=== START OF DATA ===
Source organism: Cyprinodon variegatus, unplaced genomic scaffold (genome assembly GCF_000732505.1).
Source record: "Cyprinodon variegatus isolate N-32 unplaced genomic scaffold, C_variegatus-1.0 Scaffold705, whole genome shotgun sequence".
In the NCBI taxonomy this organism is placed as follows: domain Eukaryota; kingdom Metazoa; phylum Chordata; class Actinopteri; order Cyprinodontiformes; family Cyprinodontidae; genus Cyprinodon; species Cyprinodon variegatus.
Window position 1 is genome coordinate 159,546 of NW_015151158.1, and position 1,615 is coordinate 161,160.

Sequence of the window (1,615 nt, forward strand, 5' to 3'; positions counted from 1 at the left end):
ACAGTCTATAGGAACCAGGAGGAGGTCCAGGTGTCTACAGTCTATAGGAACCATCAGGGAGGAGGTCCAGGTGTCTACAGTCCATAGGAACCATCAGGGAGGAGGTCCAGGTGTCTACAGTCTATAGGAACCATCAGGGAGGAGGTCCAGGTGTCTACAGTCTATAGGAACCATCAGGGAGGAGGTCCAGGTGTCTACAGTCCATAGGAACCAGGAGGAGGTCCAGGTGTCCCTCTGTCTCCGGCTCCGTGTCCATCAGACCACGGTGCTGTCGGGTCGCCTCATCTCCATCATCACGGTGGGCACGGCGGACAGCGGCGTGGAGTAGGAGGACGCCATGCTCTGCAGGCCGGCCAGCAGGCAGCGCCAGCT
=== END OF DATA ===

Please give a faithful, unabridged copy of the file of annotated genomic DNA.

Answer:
Source organism: Cyprinodon variegatus, unplaced genomic scaffold (genome assembly GCF_000732505.1).
Source record: "Cyprinodon variegatus isolate N-32 unplaced genomic scaffold, C_variegatus-1.0 Scaffold705, whole genome shotgun sequence".
In the NCBI taxonomy this organism is placed as follows: domain Eukaryota; kingdom Metazoa; phylum Chordata; class Actinopteri; order Cyprinodontiformes; family Cyprinodontidae; genus Cyprinodon; species Cyprinodon variegatus.
Window position 1 is genome coordinate 159,546 of NW_015151158.1, and position 1,615 is coordinate 161,160.

Sequence of the window (1,615 nt, forward strand, 5' to 3'; positions counted from 1 at the left end):
ACAGTCTATAGGAACCAGGAGGAGGTCCAGGTGTCTACAGTCTATAGGAACCATCAGGGAGGAGGTCCAGGTGTCTACAGTCCATAGGAACCATCAGGGAGGAGGTCCAGGTGTCTACAGTCTATAGGAACCATCAGGGAGGAGGTCCAGGTGTCTACAGTCTATAGGAACCATCAGGGAGGAGGTCCAGGTGTCTACAGTCCATAGGAACCAGGAGGAGGTCCAGGTGTCCCTCTGTCTCCGGCTCCGTGTCCATCAGACCACGGTGCTGTCGGGTCGCCTCATCTCCATCATCACGGTGGGCACGGCGGACAGCGGCGTGGAGTAGGAGGACGCCATGCTCTGCAGGCCGGCCAGCAGGCAGCGCCAGCT